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Consortium Launches Study to Help Revise Land Law

Consortium Launches Study to Help Revise Land Law

A consortium made up of five civil society organizations – the Observatório do Meio Rural (OMR), Centro Terra Viva (CTV), Justiça Ambiental (JA), União Nacional de Camponeses (UNAC) and Alternativa – last week launched a study called “Guidelines for an inclusive and sustainable political-legal framework on land: redistributive, pro-poor and transformative policies”.

The study aims to provide input to legislators for the proposed elaboration and revision of the Land Law, as well as increasing the degree of effectiveness of its implementation within the scope of guaranteeing and sustaining the administration of the sector in Mozambique.

UNAC representative Isidro Macarringue listed the constraints and challenges in land management in Mozambique enumerated by the study. In addition to the constraints, Macarringue spoke of proposals for guidelines towards an inclusive and sustainable land policy capable of guaranteeing secure land tenure.

The representative of the Observatório do Meio Rural (OMR), Natacha Bruna, highlighted the constraints that the land sector faces, including those that derive from deviation or non-application of the law, gaps or ambiguities in the calculation of fair compensation rates and the lack of supervision of compliance with the plan for the exploitation of natural resources.

“There is a tendency to favour the interests of investors to the detriment of local interests. There is also a lot of imbalance in the distribution of benefits that these land-based projects imply and this will be a big problem in the current model of rural development,” Bruna said.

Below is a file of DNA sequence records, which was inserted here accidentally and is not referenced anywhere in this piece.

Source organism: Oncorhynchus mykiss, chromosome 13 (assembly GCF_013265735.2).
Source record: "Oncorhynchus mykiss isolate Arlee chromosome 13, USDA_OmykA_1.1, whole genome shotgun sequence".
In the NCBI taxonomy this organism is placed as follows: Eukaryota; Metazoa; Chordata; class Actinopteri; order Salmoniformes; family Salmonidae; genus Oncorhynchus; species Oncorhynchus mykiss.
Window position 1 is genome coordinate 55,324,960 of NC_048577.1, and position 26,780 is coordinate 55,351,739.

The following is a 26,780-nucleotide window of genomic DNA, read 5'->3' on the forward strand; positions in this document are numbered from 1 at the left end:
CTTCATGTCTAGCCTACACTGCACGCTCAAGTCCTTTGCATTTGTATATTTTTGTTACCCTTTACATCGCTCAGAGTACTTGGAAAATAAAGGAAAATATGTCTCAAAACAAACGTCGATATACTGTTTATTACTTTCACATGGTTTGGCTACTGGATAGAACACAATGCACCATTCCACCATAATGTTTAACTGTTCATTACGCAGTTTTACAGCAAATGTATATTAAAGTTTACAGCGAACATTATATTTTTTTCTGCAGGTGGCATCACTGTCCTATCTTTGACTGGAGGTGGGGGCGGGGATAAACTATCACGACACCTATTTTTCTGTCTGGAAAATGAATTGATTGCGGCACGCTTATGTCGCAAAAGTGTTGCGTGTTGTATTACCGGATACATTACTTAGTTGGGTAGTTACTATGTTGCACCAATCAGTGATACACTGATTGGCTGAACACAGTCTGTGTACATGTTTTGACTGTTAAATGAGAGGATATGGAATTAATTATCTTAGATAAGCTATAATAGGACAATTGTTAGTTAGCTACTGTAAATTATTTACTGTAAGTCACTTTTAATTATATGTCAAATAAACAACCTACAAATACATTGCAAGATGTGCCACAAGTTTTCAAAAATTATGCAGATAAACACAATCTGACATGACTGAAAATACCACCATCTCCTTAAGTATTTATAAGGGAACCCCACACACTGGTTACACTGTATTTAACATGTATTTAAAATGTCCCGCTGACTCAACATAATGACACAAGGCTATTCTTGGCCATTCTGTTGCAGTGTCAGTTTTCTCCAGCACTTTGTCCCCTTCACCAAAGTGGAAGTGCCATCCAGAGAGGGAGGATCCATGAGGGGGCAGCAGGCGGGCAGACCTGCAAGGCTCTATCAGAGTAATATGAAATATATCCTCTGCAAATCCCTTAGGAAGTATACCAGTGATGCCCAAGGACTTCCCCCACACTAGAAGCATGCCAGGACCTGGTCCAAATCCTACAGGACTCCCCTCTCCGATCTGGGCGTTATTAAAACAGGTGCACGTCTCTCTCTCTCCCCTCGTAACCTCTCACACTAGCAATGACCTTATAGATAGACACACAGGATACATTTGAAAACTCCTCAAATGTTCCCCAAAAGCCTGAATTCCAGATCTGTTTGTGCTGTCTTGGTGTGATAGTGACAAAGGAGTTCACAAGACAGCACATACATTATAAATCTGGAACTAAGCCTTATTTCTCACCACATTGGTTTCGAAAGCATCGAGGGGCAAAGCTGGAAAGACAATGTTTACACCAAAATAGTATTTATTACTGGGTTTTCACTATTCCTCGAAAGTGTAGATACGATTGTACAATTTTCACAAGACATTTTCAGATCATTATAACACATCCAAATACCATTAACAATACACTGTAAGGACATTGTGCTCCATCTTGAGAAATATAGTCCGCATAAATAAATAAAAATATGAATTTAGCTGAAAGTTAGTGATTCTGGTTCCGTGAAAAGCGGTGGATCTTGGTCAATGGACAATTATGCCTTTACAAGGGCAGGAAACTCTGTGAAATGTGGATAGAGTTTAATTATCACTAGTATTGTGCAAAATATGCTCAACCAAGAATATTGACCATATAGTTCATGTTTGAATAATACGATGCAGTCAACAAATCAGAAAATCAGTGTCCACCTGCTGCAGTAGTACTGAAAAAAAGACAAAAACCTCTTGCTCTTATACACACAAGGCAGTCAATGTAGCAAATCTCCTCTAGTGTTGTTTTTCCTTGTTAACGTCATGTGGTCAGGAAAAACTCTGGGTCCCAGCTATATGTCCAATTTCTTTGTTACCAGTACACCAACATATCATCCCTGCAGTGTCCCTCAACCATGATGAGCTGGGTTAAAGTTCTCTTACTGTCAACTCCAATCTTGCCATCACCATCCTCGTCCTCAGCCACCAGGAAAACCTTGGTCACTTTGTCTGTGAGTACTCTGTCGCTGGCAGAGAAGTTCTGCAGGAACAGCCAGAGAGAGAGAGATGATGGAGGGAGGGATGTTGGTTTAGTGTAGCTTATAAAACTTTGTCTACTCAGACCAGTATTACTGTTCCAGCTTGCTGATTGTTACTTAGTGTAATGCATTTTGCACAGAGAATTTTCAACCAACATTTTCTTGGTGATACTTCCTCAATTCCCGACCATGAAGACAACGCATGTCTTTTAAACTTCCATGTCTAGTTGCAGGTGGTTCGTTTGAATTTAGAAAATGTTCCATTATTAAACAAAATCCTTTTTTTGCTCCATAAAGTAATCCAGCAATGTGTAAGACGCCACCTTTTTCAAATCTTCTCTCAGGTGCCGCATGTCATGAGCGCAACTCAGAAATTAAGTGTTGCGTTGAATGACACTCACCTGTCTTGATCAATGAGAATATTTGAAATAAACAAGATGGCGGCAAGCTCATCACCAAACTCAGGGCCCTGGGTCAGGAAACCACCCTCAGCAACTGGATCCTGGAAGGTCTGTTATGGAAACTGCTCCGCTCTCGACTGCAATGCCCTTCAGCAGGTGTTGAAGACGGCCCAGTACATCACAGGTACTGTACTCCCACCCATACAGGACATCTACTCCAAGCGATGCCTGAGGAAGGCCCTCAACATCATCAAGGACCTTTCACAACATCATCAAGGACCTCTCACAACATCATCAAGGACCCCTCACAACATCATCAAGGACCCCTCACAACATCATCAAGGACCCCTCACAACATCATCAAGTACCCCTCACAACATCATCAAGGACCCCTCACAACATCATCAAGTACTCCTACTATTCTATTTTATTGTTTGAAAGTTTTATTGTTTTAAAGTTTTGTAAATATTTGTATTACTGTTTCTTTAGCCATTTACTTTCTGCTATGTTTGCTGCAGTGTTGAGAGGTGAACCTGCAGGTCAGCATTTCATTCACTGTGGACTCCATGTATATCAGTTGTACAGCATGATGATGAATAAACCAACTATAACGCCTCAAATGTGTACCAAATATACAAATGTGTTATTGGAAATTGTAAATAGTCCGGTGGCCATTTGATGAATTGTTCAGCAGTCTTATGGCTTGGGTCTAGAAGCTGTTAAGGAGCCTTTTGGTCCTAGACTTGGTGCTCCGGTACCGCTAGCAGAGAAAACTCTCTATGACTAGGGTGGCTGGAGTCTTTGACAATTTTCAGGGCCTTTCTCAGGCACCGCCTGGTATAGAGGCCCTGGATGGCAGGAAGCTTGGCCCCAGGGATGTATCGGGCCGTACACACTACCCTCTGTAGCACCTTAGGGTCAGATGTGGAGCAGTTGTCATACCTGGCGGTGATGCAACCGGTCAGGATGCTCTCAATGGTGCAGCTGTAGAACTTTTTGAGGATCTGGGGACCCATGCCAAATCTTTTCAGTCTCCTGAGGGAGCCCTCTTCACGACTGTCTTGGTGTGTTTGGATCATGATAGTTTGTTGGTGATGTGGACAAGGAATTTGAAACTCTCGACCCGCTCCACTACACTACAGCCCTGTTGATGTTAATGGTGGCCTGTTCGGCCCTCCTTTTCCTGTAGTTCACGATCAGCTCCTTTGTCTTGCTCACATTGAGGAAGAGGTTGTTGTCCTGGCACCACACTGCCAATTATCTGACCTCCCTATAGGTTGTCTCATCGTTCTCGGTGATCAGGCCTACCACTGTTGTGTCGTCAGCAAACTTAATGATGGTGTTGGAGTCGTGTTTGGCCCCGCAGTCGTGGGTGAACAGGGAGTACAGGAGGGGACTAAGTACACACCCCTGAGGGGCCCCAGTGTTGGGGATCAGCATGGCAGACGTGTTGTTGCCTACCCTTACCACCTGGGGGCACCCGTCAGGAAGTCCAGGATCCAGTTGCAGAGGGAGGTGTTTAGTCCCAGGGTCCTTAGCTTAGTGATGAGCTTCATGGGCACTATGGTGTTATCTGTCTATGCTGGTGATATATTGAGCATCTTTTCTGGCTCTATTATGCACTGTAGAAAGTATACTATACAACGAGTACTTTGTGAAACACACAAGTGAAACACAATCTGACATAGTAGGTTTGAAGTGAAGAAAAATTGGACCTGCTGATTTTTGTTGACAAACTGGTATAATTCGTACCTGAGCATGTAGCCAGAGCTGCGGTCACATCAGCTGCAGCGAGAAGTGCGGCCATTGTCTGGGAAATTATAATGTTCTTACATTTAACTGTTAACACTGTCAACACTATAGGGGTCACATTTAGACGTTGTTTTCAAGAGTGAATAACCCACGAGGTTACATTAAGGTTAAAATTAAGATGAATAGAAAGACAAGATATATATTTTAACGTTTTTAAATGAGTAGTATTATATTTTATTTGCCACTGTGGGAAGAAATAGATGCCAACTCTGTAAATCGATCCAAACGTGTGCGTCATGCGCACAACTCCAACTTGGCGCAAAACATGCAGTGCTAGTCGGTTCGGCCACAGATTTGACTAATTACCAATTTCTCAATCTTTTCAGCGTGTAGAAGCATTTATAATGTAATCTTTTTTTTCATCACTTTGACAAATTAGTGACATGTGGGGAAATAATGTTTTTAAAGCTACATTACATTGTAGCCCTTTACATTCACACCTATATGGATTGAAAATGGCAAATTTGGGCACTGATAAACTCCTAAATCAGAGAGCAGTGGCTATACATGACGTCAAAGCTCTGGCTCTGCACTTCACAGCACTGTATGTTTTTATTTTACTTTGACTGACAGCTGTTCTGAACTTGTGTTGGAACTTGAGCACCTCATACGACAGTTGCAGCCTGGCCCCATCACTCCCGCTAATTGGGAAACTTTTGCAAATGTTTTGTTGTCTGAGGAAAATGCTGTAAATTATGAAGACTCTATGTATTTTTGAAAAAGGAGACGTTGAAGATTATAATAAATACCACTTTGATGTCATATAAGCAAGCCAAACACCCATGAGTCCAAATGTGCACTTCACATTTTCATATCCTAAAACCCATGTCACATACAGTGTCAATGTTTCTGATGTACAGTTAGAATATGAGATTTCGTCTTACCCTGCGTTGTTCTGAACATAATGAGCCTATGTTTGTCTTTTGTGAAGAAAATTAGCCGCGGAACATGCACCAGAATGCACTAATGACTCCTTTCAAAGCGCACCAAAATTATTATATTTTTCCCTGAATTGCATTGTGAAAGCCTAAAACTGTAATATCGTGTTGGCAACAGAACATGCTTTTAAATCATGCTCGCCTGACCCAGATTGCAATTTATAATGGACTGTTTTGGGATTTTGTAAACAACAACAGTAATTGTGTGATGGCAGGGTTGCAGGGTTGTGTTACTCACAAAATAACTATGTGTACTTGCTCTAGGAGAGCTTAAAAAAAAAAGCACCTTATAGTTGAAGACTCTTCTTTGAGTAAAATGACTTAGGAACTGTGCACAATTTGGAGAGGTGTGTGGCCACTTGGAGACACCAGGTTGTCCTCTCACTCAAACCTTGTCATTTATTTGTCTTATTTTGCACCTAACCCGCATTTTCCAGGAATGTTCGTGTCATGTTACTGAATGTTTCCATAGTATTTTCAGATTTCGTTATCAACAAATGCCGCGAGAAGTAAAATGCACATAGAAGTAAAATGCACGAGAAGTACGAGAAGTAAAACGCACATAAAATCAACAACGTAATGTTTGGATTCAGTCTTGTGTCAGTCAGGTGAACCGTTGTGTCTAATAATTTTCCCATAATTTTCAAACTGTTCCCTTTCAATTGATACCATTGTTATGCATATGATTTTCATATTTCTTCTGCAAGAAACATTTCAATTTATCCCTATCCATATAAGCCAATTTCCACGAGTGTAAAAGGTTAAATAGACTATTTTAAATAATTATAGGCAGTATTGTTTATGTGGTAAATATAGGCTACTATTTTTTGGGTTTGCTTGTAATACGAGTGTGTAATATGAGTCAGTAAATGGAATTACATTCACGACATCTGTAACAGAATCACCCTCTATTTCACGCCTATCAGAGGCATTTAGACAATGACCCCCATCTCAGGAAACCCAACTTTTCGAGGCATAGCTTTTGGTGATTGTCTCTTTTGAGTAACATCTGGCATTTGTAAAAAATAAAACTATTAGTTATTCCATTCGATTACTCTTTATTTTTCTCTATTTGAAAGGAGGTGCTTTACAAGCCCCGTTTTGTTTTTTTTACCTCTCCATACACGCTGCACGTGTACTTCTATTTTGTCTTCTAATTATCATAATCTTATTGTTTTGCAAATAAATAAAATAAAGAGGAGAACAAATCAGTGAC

Bruna described a range of problems in the land sector which have led to the expropriation of rights and forced displacement of populations, adding that any solution involves the implementation of policies approved in 1995 and the introduction of laws adjusted to the land sector in Mozambique.

After presenting the study, the consortium of five civil society organizations was asked if the solution to the problems that the land sector is currently facing involved revising the legislation due to the fact that the Mozambican state does not currently comply with the law, but the speakers confined themselves to addressing the solutions proposed by the study.

“The study proposes that community consultations are binding and proposes a household sample to assess whether in fact the total number of people consulted is representative in the community,” the speaker highlighted, going on to mention the need to create mechanisms to be carried out within the scope of the social preparation of the communities to be consulted, especially in the aspect referring to the time that precedes the course of a public consultation.

As for non-compliance with land legislation, the study claims that it is necessary to create an autonomous institution to supervise the National Land Directorate, since this entity not only issues authorization documents for the occupation of plots and simultaneously monitors compliance, giving ample scope for constant violations of legislation and civil rights.

In turn, the representative of the Commission for the Review of the National Land Policy praised the study and recognized that it is of great relevance in that it will contribute to a sustainable and inclusive land law.

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The study was launched to help solve gaps identified in the legislation in the context of the review of the political-legal land framework being conducted by the National Land Policy Review Commission (CRPNT).



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